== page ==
It's three days to race time. The training, such as it was, is done and now the waiting begins. This will be interesting - for one thing, my weight's dropped from 160 to 145 pounds in the past two weeks, as I've been ill (not an excuse if things don't go well, just an observation).
There are 269 people registered for the Chippewa 50K. Predicting who should win is tricky, as most of the runners are Wisconsinites I don't know. Of the names I recognize, I'd say Leslie Semler's the most likely first female and for the men (in order): Aaron Drevlow, Chris Rubesch, John Storkamp, Jim Ramacier and Brent Smith.
There's snow on the course right now (the banner photo above was taken on the course before the most recent snowfall), but the temperature's quickly rising, so there may be a lot of mud on race day. I do well in mud for some reason, but not in cold, so anything could happen.
I have my plan for how to do the race, which I'm not going to divulge until my race report. I never seem to stick to my plans, anyway. If things go well, expect me to be the second guy over 50, about 4:45. If the weather stinks and I fall apart, the worst case scenario is 5:30.
That would still be a personal best on that course!
Steve's Evil Kitchen: Geode Candy
I've been toying with ideas that incorporate some Asian confectionery ingredients and techniques and I think I've come up with a winner. I haven't made it yet - it takes time. I plan to make three types of rock candy, a red (cherry), an orange (apricot or orange) and yellow (banana or lemon). They have to be stopped before the crystals become too large for the next step. Sucrose melts at a much higher temperature than maltose, so I plan to tie the three strands of rock candy together and then dip them in molten maltose. If I'm right, that should create a smooth glassy surface with the colored crystals showing through and air space between the strands. Maltose is terribly sticky after melted and cooled, so I may add a third coating - fructose melts at a much lower temperature than maltose, so I could do another dip in that; the result is still tacky, but with a firmer surface. I could add flavoring to each of the melted sugars as well.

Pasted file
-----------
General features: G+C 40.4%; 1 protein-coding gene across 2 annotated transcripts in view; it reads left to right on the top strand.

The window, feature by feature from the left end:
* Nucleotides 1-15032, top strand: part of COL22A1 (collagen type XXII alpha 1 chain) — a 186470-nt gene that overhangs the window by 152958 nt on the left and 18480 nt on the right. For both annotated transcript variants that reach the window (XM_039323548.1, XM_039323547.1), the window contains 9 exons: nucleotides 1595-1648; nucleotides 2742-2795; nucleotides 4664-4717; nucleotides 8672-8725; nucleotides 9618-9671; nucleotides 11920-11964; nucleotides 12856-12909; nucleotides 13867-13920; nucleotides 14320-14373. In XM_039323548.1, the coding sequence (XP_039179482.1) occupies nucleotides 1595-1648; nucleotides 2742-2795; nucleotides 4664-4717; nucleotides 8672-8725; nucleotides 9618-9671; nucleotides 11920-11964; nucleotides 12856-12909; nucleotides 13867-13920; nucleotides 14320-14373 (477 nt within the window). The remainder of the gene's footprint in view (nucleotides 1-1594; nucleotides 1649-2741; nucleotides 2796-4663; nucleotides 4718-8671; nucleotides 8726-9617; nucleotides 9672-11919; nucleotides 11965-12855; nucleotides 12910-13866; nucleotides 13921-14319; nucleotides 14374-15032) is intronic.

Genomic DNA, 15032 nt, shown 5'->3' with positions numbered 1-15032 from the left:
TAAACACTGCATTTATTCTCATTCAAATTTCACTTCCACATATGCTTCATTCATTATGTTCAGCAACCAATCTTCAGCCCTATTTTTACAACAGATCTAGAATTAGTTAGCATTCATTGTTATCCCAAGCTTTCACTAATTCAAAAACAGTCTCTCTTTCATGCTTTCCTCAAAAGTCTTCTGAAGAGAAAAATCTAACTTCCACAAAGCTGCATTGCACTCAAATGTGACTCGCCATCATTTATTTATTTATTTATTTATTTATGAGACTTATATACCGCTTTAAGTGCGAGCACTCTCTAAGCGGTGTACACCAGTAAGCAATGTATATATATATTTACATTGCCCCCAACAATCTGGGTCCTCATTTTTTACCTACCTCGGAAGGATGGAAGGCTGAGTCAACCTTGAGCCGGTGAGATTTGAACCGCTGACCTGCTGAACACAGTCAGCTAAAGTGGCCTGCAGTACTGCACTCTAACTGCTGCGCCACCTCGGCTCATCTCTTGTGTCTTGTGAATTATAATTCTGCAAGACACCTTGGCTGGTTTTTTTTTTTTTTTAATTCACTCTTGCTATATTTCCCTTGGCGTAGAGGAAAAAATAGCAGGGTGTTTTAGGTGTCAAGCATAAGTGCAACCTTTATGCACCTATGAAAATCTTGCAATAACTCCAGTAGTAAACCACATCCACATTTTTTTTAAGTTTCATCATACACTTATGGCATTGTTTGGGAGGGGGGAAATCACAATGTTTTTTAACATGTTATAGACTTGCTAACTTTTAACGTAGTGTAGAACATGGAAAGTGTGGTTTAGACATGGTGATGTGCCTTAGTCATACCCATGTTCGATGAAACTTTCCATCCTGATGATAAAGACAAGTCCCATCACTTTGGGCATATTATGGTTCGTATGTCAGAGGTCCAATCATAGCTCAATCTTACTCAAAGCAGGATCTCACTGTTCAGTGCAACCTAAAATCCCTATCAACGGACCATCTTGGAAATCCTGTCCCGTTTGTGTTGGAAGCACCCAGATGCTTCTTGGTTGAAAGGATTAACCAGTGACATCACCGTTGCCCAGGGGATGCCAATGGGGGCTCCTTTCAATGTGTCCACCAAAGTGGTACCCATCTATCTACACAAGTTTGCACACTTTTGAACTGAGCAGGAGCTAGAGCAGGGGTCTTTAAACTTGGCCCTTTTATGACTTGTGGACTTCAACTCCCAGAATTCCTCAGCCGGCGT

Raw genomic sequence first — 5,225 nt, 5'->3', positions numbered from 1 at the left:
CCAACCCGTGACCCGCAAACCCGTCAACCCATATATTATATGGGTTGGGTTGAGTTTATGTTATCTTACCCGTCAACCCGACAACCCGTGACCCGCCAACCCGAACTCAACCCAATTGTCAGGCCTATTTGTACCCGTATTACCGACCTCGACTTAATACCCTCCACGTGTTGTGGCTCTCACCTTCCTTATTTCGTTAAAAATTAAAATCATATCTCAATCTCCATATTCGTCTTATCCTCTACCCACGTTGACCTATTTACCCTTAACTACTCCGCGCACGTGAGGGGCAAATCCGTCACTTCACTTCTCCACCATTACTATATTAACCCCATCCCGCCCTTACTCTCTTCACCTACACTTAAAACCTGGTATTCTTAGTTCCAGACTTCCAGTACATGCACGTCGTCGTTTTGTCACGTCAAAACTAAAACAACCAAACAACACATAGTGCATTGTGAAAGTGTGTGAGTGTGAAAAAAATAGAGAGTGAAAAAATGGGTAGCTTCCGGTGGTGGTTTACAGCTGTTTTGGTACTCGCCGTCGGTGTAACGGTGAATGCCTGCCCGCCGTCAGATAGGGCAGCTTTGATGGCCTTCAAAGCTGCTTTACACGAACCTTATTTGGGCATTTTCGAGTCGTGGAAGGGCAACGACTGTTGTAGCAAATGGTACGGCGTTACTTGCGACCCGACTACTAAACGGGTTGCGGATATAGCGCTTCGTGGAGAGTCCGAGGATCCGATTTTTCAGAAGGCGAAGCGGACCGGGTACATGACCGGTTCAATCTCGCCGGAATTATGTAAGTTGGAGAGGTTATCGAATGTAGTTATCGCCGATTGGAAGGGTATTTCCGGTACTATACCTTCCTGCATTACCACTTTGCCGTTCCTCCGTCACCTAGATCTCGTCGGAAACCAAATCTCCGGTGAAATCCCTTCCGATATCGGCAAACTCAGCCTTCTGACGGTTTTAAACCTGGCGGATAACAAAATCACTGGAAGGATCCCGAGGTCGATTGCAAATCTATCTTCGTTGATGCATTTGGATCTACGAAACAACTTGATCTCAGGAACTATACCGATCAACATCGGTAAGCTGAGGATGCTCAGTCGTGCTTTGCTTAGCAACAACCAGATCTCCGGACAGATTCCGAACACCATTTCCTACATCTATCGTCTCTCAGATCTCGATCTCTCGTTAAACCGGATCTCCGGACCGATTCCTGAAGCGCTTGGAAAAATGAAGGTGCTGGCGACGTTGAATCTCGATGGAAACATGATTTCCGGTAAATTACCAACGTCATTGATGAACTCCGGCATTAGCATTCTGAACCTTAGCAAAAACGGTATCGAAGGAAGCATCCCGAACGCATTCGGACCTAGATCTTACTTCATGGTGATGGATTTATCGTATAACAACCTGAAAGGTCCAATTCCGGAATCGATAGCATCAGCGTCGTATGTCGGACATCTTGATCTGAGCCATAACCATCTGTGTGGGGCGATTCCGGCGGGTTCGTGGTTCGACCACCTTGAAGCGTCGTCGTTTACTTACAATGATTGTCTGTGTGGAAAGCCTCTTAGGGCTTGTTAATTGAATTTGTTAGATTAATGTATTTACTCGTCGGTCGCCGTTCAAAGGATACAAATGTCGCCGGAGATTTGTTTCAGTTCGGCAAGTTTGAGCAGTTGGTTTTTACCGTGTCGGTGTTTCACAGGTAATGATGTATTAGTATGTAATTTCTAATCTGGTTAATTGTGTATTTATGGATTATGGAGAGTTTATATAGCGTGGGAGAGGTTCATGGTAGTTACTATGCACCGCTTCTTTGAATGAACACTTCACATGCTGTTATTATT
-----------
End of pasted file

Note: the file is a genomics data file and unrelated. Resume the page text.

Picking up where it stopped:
Morton's Neuroma Surgery
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